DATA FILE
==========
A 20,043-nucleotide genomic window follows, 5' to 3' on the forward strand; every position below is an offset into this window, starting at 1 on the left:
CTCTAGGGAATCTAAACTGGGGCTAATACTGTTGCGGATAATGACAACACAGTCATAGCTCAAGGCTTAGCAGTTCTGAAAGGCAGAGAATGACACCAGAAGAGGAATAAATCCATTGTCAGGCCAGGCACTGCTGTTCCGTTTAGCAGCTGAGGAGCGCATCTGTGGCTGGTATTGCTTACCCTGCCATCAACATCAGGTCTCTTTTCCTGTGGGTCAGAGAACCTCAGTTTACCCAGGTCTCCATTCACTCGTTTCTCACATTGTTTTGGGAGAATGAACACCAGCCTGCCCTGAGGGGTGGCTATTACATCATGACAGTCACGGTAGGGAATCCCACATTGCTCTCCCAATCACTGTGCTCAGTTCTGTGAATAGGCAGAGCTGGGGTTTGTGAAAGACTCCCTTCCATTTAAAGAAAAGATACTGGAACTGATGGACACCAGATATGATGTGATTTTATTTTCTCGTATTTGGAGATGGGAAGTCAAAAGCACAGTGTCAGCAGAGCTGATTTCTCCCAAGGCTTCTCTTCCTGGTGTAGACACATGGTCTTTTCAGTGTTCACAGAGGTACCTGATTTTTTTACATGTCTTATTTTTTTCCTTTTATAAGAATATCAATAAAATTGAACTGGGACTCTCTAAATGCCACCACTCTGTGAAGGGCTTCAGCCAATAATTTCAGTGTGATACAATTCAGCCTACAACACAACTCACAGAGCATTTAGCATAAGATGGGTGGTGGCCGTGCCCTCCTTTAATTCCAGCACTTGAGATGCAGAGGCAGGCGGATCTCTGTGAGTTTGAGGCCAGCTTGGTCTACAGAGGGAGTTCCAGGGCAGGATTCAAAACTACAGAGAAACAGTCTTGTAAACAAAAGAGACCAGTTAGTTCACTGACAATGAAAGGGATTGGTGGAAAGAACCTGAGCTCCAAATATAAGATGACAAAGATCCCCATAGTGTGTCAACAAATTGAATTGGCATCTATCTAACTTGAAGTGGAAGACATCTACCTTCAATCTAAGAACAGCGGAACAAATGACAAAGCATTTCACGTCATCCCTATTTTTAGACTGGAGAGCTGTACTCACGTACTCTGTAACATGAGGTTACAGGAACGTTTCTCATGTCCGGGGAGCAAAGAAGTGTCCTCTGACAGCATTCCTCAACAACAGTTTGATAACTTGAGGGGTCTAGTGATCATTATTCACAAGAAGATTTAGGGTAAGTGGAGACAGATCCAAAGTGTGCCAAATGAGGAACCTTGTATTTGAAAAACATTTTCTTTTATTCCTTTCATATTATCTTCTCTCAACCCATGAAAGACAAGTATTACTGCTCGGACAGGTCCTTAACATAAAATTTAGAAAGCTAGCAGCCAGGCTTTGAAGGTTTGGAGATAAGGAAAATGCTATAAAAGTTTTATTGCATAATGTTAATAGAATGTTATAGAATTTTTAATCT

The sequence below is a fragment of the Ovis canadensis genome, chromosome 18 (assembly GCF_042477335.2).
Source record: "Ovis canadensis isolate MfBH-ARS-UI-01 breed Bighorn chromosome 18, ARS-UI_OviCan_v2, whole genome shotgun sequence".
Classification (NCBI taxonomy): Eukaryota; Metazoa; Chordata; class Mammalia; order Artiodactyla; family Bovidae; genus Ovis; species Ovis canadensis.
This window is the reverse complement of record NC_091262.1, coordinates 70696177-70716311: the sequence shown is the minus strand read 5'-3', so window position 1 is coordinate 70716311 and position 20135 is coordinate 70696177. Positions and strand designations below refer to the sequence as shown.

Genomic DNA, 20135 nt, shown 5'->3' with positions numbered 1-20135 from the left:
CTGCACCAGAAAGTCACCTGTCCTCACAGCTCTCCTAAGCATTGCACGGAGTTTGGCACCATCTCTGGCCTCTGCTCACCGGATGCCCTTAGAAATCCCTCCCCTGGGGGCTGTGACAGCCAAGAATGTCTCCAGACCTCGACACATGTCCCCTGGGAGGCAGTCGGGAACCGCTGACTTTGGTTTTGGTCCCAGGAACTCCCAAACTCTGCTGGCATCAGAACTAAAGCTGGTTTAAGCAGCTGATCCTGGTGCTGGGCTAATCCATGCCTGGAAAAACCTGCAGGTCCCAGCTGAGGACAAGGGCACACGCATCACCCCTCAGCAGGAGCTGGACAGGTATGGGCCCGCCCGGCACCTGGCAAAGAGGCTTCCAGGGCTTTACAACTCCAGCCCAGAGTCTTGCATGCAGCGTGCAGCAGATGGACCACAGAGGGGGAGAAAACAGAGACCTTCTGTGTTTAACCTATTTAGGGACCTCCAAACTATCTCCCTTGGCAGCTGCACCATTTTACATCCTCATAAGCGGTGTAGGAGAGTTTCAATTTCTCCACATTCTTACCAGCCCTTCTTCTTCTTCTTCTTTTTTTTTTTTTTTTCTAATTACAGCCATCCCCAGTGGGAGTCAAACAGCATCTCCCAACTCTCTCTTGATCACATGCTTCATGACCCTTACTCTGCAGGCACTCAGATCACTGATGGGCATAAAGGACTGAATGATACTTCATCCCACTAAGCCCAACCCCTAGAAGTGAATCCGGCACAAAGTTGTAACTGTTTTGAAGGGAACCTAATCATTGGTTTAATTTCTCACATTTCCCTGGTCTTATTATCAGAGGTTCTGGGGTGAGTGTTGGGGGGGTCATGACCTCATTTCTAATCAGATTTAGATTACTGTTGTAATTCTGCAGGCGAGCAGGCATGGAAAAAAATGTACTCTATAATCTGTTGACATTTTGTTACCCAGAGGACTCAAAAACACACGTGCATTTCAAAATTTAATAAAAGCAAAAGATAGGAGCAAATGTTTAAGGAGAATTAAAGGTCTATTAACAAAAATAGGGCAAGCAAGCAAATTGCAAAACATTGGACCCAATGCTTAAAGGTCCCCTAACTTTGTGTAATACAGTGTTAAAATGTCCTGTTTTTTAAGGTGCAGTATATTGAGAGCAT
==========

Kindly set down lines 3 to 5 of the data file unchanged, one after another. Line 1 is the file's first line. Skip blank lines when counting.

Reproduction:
The sequence below is a fragment of the Ovis canadensis genome, chromosome 18 (assembly GCF_042477335.2).
Source record: "Ovis canadensis isolate MfBH-ARS-UI-01 breed Bighorn chromosome 18, ARS-UI_OviCan_v2, whole genome shotgun sequence".
Classification (NCBI taxonomy): Eukaryota; Metazoa; Chordata; class Mammalia; order Artiodactyla; family Bovidae; genus Ovis; species Ovis canadensis.